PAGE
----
As we wind down this year, I can say unequivocally that I’ve learned more during this period than any other time of my life.
Financial results – I had the lowest gross income of my 40 year career, yet made big progress in paying off all consumer debt, improving my credit score (that was dinged following Superstorm Sandy fraud), and identifying sources of business expansion funding. The aberration didn’t even occur to me until the 4th quarter until a perfect storm of crashes in receivables.
Education – I took more CPE courses, read more books, took more certification courses, tuned in regularly to more podcasts, etc. than ever before.
Covid impact – I was apparently hit with more deaths, more client business closings, more trouble accessing government Covid relief, and more local poverty in my close circles than most people and that distorted my perceptions of the larger world. I see now how that distorted my ability to forecast economic trends. I was forced to recognize how much of my income was based on speculative forecasts that were grossly misguided.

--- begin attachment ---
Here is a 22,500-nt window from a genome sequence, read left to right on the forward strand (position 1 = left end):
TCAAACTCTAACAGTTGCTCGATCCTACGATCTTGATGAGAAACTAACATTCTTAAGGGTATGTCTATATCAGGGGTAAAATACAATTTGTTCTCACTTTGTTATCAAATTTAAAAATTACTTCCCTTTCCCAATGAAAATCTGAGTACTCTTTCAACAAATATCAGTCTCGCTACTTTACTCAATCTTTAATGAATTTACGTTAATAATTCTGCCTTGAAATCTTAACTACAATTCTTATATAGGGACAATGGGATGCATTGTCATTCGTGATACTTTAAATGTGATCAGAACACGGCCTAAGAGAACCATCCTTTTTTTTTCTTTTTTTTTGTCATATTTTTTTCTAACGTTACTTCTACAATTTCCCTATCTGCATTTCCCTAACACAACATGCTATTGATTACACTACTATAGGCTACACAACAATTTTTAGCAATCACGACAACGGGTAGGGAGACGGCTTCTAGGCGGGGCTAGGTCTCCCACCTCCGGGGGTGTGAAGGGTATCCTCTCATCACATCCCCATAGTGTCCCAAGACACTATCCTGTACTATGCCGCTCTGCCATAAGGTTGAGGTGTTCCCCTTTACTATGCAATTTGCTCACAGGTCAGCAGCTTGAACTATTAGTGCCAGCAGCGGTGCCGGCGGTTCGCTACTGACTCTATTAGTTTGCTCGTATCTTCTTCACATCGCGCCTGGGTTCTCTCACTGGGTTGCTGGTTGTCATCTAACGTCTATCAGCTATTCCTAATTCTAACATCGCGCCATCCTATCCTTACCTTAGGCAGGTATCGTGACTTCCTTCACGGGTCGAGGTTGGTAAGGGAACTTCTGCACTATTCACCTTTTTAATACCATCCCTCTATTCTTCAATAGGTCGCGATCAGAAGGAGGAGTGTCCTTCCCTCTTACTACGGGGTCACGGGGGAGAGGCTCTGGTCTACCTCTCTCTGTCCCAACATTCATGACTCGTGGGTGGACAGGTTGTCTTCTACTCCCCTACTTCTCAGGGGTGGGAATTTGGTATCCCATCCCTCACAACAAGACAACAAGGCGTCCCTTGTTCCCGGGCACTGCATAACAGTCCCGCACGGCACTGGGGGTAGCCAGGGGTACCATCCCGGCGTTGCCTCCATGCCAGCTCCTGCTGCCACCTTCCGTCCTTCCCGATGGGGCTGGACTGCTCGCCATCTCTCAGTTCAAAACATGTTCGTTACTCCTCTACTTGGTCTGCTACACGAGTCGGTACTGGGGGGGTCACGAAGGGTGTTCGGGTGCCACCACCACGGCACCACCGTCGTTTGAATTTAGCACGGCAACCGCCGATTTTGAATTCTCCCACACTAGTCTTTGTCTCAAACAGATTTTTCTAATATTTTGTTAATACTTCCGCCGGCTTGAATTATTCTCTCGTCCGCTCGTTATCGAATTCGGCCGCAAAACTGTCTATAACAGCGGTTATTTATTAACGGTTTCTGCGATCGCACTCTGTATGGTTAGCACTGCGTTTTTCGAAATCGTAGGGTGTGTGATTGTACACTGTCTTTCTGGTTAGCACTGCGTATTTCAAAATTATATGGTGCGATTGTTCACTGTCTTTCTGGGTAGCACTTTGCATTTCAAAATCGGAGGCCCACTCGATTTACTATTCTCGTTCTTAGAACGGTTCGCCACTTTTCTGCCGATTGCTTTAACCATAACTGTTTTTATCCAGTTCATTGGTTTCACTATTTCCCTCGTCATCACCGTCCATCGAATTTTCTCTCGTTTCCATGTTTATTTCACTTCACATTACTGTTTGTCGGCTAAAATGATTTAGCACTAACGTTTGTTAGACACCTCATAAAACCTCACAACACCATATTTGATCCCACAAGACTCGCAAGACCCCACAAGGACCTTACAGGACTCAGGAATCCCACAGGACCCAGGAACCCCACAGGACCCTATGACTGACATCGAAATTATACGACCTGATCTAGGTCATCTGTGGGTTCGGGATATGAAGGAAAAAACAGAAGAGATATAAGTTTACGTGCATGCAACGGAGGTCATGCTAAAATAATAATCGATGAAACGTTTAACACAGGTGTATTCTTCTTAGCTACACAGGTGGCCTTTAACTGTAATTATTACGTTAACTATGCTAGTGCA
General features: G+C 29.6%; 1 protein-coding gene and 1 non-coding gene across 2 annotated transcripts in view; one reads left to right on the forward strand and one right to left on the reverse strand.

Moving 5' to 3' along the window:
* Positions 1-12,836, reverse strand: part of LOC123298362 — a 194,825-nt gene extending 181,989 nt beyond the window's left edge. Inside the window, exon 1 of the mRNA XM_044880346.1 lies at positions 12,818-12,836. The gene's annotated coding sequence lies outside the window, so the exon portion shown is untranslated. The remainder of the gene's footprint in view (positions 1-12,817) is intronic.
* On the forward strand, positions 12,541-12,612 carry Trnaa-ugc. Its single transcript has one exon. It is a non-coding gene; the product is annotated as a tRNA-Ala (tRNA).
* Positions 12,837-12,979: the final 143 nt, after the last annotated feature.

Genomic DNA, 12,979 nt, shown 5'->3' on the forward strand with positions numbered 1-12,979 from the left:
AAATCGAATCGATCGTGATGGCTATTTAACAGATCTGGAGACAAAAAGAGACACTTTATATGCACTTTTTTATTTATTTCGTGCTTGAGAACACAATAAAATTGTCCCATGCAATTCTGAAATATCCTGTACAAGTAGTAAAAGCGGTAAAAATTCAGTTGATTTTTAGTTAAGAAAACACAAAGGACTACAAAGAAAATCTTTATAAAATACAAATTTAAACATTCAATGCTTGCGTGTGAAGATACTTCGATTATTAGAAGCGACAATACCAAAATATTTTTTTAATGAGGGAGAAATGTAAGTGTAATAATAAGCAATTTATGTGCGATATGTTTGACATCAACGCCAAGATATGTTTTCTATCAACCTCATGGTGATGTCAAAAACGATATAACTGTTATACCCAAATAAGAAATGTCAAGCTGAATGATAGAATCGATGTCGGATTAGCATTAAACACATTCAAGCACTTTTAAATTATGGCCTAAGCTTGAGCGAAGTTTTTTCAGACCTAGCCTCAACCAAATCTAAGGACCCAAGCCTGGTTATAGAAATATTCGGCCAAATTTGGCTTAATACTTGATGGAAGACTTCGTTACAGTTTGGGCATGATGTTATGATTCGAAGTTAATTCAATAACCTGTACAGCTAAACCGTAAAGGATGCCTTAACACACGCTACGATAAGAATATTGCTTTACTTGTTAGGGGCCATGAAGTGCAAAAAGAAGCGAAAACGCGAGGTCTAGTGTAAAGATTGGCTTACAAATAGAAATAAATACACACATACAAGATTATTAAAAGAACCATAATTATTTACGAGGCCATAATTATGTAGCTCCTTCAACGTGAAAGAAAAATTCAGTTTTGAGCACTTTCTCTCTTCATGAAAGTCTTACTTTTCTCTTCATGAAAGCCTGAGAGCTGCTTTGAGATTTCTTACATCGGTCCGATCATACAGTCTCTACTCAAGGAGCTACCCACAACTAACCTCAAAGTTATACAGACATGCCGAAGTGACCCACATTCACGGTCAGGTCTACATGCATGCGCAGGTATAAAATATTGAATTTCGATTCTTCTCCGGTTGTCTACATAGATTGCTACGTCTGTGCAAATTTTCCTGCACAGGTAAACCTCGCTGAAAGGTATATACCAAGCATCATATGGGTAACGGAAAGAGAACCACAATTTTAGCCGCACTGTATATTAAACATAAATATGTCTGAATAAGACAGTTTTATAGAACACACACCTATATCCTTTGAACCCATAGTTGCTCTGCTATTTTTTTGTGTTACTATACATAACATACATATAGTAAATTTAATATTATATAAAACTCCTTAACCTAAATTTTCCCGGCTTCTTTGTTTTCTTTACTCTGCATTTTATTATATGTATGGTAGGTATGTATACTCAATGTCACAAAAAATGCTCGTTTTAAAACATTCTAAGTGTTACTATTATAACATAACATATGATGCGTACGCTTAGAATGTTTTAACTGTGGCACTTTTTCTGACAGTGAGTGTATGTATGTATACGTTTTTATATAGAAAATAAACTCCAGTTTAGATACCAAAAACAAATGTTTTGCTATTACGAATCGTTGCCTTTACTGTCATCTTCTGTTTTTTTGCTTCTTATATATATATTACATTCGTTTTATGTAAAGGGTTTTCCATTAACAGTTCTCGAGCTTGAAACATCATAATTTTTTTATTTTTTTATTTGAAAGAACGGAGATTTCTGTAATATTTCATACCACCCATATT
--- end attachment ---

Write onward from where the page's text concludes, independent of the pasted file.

Fee structure – I must enforce discipline in client financial management. I took on too many projects for free or at discounted prices. I trusted too many people who ultimately ripped me off after I incurred costs on their behalf. Two seven figure client deals fizzled and I didn’t imagine that was possible. At the lower end, I must communicate and stick with limits on minimum sized engagements and take substantial advance payments.
Inflated valuations – We were forced to recognize the difference between net worth “on paper” and in real life took center stage. While many are touting current values, sales prices and appraised values for businesses, I understand that “realized value” is entirely different in a local economy that has been unable to access cash for economic recovery. I need to be on the lookout for deals that may weaken and collapse in the future.